This means that if Liverpool is going to turn a new leaf, whether through formation or style even as just a change of pace, its title and European hopes might come down to three kids not legally allowed to drink on this side of the Atlantic.

When last season started, Harvey Elliott had been the surprise of the preseason and had worked himself into the starting 11 in midfield, even though it was assumed he would be Salah’s understudy on the right side of the front three. Just 18 at the time, Elliott was trusted even to start against Chelsea and looked more than comfortable doing so. Elliott provided something that Liverpool didn’t have in midfield, a non-stop attacker who would have played as a No. 10 in other systems, shifty in both feet and mind, ready and willing to get into the box behind or alongside the front three. Had he not suffered a horror ankle injury against Leeds in just the team’s fourth game that saw him out until January, he may have been a mainstay.

Curtis Jones, still just 20, is more in the mold of what we see Liverpool’s midfield as, and has knocked at the door of becoming a regular for two seasons now. He didn’t quite take off last season as his 2020-2021 season suggested he could. He carries something of a baby Thiago feel in his confidence on the ball deeper in the field than Elliott, but can drive forward with it. Even if he’s only depth, he has to prove he can be reliable depth this season considering the crunch of games the World Cup sitting in the middle of the season like Jabba The Hutt requires.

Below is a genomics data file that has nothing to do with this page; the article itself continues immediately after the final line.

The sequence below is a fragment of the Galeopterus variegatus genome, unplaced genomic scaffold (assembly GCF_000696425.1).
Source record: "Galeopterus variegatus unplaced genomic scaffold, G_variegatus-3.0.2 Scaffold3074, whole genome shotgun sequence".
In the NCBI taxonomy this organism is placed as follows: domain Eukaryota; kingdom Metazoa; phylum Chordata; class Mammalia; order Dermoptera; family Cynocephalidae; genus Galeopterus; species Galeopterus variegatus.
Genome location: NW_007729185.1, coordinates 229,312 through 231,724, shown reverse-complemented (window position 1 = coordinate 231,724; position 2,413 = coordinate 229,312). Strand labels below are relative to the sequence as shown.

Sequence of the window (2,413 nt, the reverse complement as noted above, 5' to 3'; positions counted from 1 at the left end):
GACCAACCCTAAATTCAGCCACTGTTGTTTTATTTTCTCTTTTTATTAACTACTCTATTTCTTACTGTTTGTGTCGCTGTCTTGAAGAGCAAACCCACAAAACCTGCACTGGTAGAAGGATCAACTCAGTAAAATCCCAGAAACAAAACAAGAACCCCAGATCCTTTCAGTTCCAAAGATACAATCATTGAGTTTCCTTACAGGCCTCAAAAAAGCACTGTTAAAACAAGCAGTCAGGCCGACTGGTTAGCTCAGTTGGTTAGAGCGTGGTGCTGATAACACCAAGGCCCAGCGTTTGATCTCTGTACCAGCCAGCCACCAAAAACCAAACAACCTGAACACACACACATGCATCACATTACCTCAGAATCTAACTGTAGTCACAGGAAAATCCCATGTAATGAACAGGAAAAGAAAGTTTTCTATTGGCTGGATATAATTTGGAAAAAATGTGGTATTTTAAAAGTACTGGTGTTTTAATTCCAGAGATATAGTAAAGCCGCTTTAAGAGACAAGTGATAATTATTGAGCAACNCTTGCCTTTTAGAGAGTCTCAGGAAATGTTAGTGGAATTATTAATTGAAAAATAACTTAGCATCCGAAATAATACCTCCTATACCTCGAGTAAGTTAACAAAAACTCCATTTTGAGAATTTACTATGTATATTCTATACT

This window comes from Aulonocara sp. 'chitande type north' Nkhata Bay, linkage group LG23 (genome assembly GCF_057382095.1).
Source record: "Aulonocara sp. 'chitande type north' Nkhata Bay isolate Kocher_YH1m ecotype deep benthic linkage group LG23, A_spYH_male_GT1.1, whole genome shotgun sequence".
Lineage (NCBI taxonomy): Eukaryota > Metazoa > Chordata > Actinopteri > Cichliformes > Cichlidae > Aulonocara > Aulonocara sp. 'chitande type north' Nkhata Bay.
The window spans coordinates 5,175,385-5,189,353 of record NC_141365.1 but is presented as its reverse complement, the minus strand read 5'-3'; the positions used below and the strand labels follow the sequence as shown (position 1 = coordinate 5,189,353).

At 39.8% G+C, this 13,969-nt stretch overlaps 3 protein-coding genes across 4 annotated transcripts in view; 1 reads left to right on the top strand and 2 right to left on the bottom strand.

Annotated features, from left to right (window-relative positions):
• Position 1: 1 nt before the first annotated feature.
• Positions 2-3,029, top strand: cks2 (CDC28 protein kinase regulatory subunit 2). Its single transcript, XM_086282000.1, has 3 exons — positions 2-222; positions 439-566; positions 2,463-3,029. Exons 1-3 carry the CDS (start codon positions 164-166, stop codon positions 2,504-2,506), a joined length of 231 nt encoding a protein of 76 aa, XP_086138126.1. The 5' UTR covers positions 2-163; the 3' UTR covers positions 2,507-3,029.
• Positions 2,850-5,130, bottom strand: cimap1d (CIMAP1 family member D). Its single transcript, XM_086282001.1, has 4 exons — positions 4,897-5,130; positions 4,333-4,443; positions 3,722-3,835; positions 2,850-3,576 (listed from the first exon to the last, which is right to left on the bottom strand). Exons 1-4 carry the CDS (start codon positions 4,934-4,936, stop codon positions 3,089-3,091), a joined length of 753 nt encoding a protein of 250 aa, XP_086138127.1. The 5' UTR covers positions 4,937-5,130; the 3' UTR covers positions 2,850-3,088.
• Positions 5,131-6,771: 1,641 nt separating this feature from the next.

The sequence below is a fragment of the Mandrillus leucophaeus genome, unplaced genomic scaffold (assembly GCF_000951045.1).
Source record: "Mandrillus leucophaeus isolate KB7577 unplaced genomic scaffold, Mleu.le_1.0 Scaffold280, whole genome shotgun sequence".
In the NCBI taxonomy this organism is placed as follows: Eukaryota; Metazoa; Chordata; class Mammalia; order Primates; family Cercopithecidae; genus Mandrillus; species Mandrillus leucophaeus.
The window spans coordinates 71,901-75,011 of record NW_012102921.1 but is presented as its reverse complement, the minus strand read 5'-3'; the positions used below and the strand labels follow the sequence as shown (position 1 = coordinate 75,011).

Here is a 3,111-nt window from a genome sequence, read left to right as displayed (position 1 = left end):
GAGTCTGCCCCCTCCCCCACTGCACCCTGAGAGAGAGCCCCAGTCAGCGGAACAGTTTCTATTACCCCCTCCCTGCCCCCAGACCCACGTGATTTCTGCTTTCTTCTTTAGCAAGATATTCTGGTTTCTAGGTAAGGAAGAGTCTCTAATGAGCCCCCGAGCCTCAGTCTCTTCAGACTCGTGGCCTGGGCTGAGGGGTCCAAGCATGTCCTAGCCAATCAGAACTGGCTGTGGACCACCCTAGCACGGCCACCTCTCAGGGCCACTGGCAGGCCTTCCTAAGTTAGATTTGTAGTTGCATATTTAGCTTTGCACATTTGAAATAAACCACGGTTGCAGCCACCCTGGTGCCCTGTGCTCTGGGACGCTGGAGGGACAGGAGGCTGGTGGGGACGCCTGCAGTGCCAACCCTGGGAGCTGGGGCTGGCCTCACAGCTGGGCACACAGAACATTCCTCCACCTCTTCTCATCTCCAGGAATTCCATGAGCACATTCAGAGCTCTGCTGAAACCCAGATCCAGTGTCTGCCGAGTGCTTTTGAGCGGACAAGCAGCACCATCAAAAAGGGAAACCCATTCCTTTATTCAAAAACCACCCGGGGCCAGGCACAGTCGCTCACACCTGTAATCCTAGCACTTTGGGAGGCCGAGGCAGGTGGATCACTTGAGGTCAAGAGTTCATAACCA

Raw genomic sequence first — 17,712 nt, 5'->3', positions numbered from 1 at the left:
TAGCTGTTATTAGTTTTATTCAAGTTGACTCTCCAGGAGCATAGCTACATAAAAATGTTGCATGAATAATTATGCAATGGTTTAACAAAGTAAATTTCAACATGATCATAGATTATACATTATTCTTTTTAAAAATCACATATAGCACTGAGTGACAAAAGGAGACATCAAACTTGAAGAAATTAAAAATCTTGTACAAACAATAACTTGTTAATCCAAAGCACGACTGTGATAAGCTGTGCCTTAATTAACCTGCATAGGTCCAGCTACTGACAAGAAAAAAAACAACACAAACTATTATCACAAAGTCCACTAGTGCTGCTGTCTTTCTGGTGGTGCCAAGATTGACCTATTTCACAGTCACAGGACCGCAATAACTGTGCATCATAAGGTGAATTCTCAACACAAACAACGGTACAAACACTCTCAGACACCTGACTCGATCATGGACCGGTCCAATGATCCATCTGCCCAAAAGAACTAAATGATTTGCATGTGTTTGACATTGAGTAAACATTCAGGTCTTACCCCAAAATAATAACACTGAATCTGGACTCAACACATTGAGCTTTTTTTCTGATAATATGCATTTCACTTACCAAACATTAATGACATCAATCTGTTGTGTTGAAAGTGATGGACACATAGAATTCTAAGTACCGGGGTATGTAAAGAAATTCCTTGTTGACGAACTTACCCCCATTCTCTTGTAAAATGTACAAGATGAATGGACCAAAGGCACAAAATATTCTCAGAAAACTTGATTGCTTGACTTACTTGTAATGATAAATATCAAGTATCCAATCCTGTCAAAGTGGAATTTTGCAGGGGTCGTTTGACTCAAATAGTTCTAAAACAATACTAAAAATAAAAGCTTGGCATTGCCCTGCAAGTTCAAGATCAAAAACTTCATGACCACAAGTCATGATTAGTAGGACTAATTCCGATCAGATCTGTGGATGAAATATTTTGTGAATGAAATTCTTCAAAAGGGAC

The real wildcard is the new addition this season, Fabio Carvalho. He’s only 19, and was pinched from Fulham this summer after attempts to get him last winter failed. Carvalho falls into that file marked, “Just tries shit,” which can be exciting as hell if a little risky. But again, Liverpool doesn’t have much like him.

Where Carvalho and Elliott are really worth watching is when and how often Liverpool switches to that 4-2-3-1. Roberto Firmino would seemingly be the first choice to play the No. 10 in that setup, but Jurgen Klopp has tried that before with limited success. Firmino isn’t as effective when stationed in those spaces instead of dropping into them from the forward line and surprising defenders. But Carvalho and Elliott feel like more natural 10s, given their midfield upbringings.

What Liverpool may need is goals from anywhere they can get them. Sadio Mane has taken his 18-20 bankable ones to Germany, and to just assume Luis Diaz and Darwin Nunez will pick up the slack completely and thoroughly is not a wise way to go about one’s work. Even if they do, toward the end of last season when exhaustion set in, Liverpool looked limited until Mane could pull The Reds’ ass out of a sling. This season will be no less tiring and Liverpool need more players it can call on throughout.

Liverpool needs more goals from more sources to even out whatever adjustments Nunez might have to make and to keep opponents guessing, especially late in the season when the miles accrued pile up. We know the margins are thin, and Liverpool’s may be decided on the backs of three kids. 



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About the Author

Anthony Barnett
Anthony is the author of the Science & Technology section of ANH.